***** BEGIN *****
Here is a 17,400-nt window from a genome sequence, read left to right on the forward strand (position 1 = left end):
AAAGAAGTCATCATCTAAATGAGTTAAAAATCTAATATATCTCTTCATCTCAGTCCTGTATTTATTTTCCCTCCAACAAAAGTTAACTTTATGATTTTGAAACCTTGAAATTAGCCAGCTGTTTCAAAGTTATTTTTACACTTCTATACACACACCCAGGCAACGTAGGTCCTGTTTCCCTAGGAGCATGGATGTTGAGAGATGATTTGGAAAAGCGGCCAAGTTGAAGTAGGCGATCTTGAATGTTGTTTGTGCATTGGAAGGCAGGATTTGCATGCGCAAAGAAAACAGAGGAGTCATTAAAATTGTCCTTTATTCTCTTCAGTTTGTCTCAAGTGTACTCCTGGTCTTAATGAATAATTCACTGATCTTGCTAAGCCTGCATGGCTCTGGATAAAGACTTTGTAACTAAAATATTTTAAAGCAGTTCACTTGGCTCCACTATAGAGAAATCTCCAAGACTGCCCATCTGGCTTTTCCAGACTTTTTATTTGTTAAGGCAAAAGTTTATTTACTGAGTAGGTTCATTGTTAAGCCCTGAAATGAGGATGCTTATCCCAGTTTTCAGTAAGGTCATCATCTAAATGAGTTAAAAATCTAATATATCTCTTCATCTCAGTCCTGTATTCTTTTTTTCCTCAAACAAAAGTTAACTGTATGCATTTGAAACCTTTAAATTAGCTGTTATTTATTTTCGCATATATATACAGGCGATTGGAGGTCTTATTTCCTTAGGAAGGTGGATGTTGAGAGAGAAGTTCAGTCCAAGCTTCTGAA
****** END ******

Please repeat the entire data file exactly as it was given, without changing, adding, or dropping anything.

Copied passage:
Here is a 17,400-nt window from a genome sequence, read left to right on the forward strand (position 1 = left end):
AAAGAAGTCATCATCTAAATGAGTTAAAAATCTAATATATCTCTTCATCTCAGTCCTGTATTTATTTTCCCTCCAACAAAAGTTAACTTTATGATTTTGAAACCTTGAAATTAGCCAGCTGTTTCAAAGTTATTTTTACACTTCTATACACACACCCAGGCAACGTAGGTCCTGTTTCCCTAGGAGCATGGATGTTGAGAGATGATTTGGAAAAGCGGCCAAGTTGAAGTAGGCGATCTTGAATGTTGTTTGTGCATTGGAAGGCAGGATTTGCATGCGCAAAGAAAACAGAGGAGTCATTAAAATTGTCCTTTATTCTCTTCAGTTTGTCTCAAGTGTACTCCTGGTCTTAATGAATAATTCACTGATCTTGCTAAGCCTGCATGGCTCTGGATAAAGACTTTGTAACTAAAATATTTTAAAGCAGTTCACTTGGCTCCACTATAGAGAAATCTCCAAGACTGCCCATCTGGCTTTTCCAGACTTTTTATTTGTTAAGGCAAAAGTTTATTTACTGAGTAGGTTCATTGTTAAGCCCTGAAATGAGGATGCTTATCCCAGTTTTCAGTAAGGTCATCATCTAAATGAGTTAAAAATCTAATATATCTCTTCATCTCAGTCCTGTATTCTTTTTTTCCTCAAACAAAAGTTAACTGTATGCATTTGAAACCTTTAAATTAGCTGTTATTTATTTTCGCATATATATACAGGCGATTGGAGGTCTTATTTCCTTAGGAAGGTGGATGTTGAGAGAGAAGTTCAGTCCAAGCTTCTGAA